‘Know My Name’ author Chanel Miller gives advice to sexual assault survivors


On Monday night, the UConn Women’s Center hosted author and artist Chanel Miller for a virtual book reading and discussion. Miller was first known as Emily Doe, the survivor of a sexual assault case at Stanford University in 2015. Miller’s assailant received a six-month sentence; after, her victim impact statement was anonymously posted on Buzzfeed and went viral within days.  

Miller remained anonymous until 2019, when she released “Know My Name,” an NYT best-selling memoir. At the event, Miller read an excerpt from the book’s afterword, which described her indecision in regards to revealing her name.  

“I promise to write 90,000 words, but I will not promise to reveal myself,” Miller said, recounting her thoughts heading into the writing process.  

While stepping out from anonymity can be empowering, Miller acknowledges the difficulties of such an act. There are more obstacles than just mustering up courage; as an example, Miller mentioned that one would have to be able to afford security cameras.  

The event then opened up to a discussion and Q&A session, moderated by UConn student Ashaureah Williams. Miller began by talking about being in the courtroom, which was flocked by lawyers and experts in their respective fields.  

“Throughout that whole time I felt like I was the least qualified person to take the stand,” she said.  

Yet, over time, Miller began to recognize the importance of her voice.  

“There were so many narratives that existed about my experience and my body, and none of the narratives were mine. It took me a long time to understand the value of the lived experience, the knowing of how it feels to inhabit your body,” Miller recounted.  

Miller channeled that into “Know My Name,” offering her perspective on the event to those willing to listen. While writing the book was no easy task, it gave her a sense of freedom.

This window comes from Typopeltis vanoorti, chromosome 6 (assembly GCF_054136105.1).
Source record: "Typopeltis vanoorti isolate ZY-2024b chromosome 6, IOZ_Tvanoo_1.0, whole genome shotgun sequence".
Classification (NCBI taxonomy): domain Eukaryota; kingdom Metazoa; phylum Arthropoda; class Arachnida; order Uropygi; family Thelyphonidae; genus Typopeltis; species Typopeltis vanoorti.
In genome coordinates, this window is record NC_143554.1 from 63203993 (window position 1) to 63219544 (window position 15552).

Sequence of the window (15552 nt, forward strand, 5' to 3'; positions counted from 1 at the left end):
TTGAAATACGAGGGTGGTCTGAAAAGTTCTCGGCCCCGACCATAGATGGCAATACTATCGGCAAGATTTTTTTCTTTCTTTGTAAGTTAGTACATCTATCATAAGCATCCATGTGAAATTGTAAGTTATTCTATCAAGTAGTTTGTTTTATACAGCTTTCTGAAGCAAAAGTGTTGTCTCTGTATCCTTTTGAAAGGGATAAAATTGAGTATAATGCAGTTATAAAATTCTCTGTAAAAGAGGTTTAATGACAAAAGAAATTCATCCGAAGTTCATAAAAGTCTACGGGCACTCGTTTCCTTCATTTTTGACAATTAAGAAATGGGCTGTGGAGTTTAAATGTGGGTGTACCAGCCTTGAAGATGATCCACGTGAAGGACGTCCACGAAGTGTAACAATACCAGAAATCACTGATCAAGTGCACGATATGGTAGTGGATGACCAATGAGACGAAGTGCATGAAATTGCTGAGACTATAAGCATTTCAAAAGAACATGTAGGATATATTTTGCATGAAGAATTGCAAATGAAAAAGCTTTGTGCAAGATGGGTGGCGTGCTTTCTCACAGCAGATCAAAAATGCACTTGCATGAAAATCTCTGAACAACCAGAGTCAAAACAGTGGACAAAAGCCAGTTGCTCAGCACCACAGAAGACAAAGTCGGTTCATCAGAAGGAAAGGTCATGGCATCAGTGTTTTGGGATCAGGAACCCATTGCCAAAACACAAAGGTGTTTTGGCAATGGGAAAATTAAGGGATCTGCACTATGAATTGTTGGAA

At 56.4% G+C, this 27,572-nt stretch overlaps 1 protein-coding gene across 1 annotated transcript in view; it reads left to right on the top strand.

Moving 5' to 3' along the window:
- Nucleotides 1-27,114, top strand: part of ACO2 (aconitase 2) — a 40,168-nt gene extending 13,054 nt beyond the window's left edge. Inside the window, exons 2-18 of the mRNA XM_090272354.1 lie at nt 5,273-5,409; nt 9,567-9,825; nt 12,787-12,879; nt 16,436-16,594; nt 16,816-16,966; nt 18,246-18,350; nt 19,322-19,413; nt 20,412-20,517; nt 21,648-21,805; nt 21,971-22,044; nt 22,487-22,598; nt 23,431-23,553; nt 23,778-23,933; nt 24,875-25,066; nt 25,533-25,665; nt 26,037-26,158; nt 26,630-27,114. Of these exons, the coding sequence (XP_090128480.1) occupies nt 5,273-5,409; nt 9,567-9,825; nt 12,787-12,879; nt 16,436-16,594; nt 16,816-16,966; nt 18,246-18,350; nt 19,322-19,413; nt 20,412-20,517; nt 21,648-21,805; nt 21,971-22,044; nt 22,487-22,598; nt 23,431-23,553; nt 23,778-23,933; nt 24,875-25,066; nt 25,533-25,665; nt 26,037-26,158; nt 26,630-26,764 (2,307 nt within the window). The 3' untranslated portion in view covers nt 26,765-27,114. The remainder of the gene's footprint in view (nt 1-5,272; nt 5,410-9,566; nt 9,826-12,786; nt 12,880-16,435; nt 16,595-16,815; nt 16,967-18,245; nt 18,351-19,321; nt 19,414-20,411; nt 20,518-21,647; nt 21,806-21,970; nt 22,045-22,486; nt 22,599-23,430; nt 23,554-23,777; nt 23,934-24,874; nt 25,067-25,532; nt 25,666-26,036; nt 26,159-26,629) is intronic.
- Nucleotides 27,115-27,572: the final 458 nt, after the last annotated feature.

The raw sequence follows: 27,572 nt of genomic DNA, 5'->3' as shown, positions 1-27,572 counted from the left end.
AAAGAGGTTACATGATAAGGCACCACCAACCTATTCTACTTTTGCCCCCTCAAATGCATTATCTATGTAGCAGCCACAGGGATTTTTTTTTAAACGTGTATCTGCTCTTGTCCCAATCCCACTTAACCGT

“On the page, I can express things very expansively. I don’t filter my rage as much as I do when I’m speaking,” Miller explained.  

Miller particularly took issue with how the media treated her. In her victim impact statement, she revealed that she discovered details about her rape through a news article. The harsh subject matter was then concluded with a recap of her assailant’s swimming times.  

As the case was unfolding, news outlets reached out to get Miller on their shows. If she declined, she was given two weeks to change her mind. Two weeks until she became irrelevant, Miller contended.  

Miller recalled a moment during the case with her sister; they had spotted a caterpillar on the windshield of their car and pulled over to place it in some grass.  

“Those moments are just as important as those in the headlines,” Miller declared.  

When asked to give advice to other sexual assault survivors, Miller encouraged them to take care of their primary needs first and foremost. When not in court, she found it important to treat herself almost as though she were a baby — making sure she had eaten, drank water and taken a shower. Little things make a big difference.  

On top of being an activist, Miller, who received a degree in literature from the University of California, Santa Barbara, is an artist. She frequently posts her work on social media and is currently working on a middle-grade novel. She is excited to be showcasing her whimsical side with something that is staunchly different from her memoir, but still true to who she is.  

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